Mark Galli

Christian Editor Tries to Shame Trump Voters — Gets Brutal Lesson on Casting the First Stone

Dozens of evangelical leaders on Sunday condemned Christianity Today’s editor, Mark Galli, for his recent editorial urging President Donald Trump’s impeachment. 

In a letter to Timothy Dalrymple, the president of the evangelical magazine, the faith leaders criticized Galli for his dismissive attitude toward the millions of members of their movement who support Trump.

“Your editorial offensively questioned the spiritual integrity and Christian witness of tens-of-millions of believers who take seriously their civic and moral obligations,” they wrote in the letter, published in full by the Christian Post.

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The leaders also denounced Galli, who wrote Thursday’s headline-making editorial, for elsewhere making disparaging comments about evangelical Trump supporters. They pointed to a CNN interview Friday in which Galili suggested such people are “far right.”

“Christianity Today is not read by the people, Christians on the far right, by evangelicals on the far right,” they quoted Galli saying. “So they’re going to be as dismissive of the magazine as President Trump has shown to be.”

To bolster their case against Galli, the leaders referenced his contribution to a book published last year, “Still Evangelical.” In the essay, Galli referred disparagingly to the 76 percent of white self-identified evangelical voters who helped elect Trump in 2016.

“These other evangelicals [who] often haven’t finished college, and if they have jobs, and apparently most of them don’t, they are blue-collar jobs or entry level work,” he wrote, even as he referred to himself as an “elite evangelical.”

Mark Galli gets holy hell

The letter came after Trump on Friday blasted Christianity Today in a series of tweets Friday, calling it a failing “far left magazine.”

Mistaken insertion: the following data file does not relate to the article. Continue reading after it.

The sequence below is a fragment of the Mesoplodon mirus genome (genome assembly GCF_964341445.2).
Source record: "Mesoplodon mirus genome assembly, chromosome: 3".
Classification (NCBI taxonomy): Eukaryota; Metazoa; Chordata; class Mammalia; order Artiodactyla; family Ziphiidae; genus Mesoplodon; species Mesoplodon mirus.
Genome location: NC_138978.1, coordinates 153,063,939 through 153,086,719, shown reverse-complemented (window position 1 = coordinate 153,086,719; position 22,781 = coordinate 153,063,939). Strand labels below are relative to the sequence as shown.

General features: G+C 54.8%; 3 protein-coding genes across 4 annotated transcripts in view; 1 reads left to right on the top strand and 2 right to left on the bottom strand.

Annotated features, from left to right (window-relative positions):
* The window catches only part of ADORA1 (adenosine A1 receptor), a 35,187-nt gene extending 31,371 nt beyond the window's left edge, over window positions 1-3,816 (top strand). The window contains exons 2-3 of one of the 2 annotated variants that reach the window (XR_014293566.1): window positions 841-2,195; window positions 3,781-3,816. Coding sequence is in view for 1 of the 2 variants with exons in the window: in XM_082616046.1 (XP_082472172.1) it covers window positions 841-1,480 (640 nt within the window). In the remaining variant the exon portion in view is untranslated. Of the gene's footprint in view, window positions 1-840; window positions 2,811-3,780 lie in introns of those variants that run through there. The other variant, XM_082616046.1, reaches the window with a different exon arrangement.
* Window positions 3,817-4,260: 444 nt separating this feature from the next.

The magazine has a circulation of 130,000 along with 4.3 million monthly website views.

On Monday, Rev. Franklin Graham, the son of the late Christianity Today founder Rev. Franklin Graham, sided with Trump in an appearance on Fox News’ “The Ingraham Angle.” He slammed the editorial and called the magazine “way off target.”

“They are a very liberal left-wing magazine now,” he said. “But it does not speak for these evangelical Christians.”

Graham also said that his father had believed in and voted for Trump, an endorsement that other family members dispute.

However, Christianity Today’s leadership stood by its criticism of the president.

On Sunday, Galli defended his editorial in an interview with CBS’ “Face the Nation.” He said Trump’s support of causes important to the evangelical community can no longer excuse his actions in other areas and called the president is “morally unfit” to occupy the Oval Office.

“Rampant immorality, greed, and corruption”

In a second editorial, published Sunday, Dalrymple, the magazine’s president, praised the Trump administration’s judicial appointments, “advocacy of life, family, and religious liberty.” But he said, “It is one thing to praise his accomplishments; it is another to excuse and deny his obvious misuses of power.”

He said evangelicals’ embrace of Trump means being tied to his “rampant immorality, greed, and corruption; his divisiveness and race-baiting; his cruelty and hostility to immigrants and refugees.”

“With profound love and respect, we ask our brothers and sisters in Christ to consider whether they have given to Caesar what belongs only to God: their unconditional loyalty,” he said.

Dalrymple pledged to open up a “serious discussion about how our activity as Christians shapes our activity as citizens” in 2020. He declined to be interviewed until after the Christmas holiday.

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Evangelical Christians make up about 25 percent of the U.S. population. According to a Pew Research poll from last January, 69 percent of white evangelicals approved of the job Trump is doing, compared with 48% of white mainline Protestants and 12% of black Protestants.

On Jan. 3, Trump will hold an “Evangelicals for Trump coalition launch” in Miami.

Christianity Today was founded in 1956, and its current impact in the evangelical community is limited, said Greg Carey, a New Testament professor at Lancaster Seminary in Pennsylvania. “Like other traditional media, their platform has fragmented, so I’m skeptical that they have the real punch to change a movement.”

(Reuters contributed to this report.)

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